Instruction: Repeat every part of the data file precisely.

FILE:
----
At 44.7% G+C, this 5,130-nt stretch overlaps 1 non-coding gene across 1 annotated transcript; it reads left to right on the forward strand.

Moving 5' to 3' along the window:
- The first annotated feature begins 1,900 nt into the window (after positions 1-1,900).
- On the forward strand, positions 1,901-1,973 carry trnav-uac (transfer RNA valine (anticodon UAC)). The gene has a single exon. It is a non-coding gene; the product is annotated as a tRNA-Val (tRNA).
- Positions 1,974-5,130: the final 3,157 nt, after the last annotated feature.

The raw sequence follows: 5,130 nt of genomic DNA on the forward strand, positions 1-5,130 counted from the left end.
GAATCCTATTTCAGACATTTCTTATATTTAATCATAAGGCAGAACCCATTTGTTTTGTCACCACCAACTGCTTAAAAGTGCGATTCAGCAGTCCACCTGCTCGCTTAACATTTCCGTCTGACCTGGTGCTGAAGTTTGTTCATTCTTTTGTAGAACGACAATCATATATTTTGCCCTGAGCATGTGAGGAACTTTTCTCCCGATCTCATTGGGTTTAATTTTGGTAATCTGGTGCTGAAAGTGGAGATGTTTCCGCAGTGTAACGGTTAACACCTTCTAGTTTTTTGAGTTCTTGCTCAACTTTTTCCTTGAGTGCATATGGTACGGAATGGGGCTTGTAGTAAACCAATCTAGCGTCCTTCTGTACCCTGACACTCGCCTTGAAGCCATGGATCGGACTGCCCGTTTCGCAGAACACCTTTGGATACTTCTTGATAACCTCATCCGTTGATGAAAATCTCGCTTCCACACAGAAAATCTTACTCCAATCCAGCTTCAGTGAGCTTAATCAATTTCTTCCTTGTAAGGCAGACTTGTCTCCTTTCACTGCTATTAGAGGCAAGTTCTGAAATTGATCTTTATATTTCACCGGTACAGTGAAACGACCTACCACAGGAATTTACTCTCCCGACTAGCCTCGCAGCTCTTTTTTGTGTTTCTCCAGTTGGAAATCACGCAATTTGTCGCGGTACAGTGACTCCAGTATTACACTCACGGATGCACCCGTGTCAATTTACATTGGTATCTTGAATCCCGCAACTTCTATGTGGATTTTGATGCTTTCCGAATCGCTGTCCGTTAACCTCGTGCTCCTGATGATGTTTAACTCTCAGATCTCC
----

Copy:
At 44.7% G+C, this 5,130-nt stretch overlaps 1 non-coding gene across 1 annotated transcript; it reads left to right on the forward strand.

Moving 5' to 3' along the window:
- The first annotated feature begins 1,900 nt into the window (after positions 1-1,900).
- On the forward strand, positions 1,901-1,973 carry trnav-uac (transfer RNA valine (anticodon UAC)). The gene has a single exon. It is a non-coding gene; the product is annotated as a tRNA-Val (tRNA).
- Positions 1,974-5,130: the final 3,157 nt, after the last annotated feature.

The raw sequence follows: 5,130 nt of genomic DNA on the forward strand, positions 1-5,130 counted from the left end.
GAATCCTATTTCAGACATTTCTTATATTTAATCATAAGGCAGAACCCATTTGTTTTGTCACCACCAACTGCTTAAAAGTGCGATTCAGCAGTCCACCTGCTCGCTTAACATTTCCGTCTGACCTGGTGCTGAAGTTTGTTCATTCTTTTGTAGAACGACAATCATATATTTTGCCCTGAGCATGTGAGGAACTTTTCTCCCGATCTCATTGGGTTTAATTTTGGTAATCTGGTGCTGAAAGTGGAGATGTTTCCGCAGTGTAACGGTTAACACCTTCTAGTTTTTTGAGTTCTTGCTCAACTTTTTCCTTGAGTGCATATGGTACGGAATGGGGCTTGTAGTAAACCAATCTAGCGTCCTTCTGTACCCTGACACTCGCCTTGAAGCCATGGATCGGACTGCCCGTTTCGCAGAACACCTTTGGATACTTCTTGATAACCTCATCCGTTGATGAAAATCTCGCTTCCACACAGAAAATCTTACTCCAATCCAGCTTCAGTGAGCTTAATCAATTTCTTCCTTGTAAGGCAGACTTGTCTCCTTTCACTGCTATTAGAGGCAAGTTCTGAAATTGATCTTTATATTTCACCGGTACAGTGAAACGACCTACCACAGGAATTTACTCTCCCGACTAGCCTCGCAGCTCTTTTTTGTGTTTCTCCAGTTGGAAATCACGCAATTTGTCGCGGTACAGTGACTCCAGTATTACACTCACGGATGCACCCGTGTCAATTTACATTGGTATCTTGAATCCCGCAACTTCTATGTGGATTTTGATGCTTTCCGAATCGCTGTCCGTTAACCTCGTGCTCCTGATGATGTTTAACTCTCAGATCTCC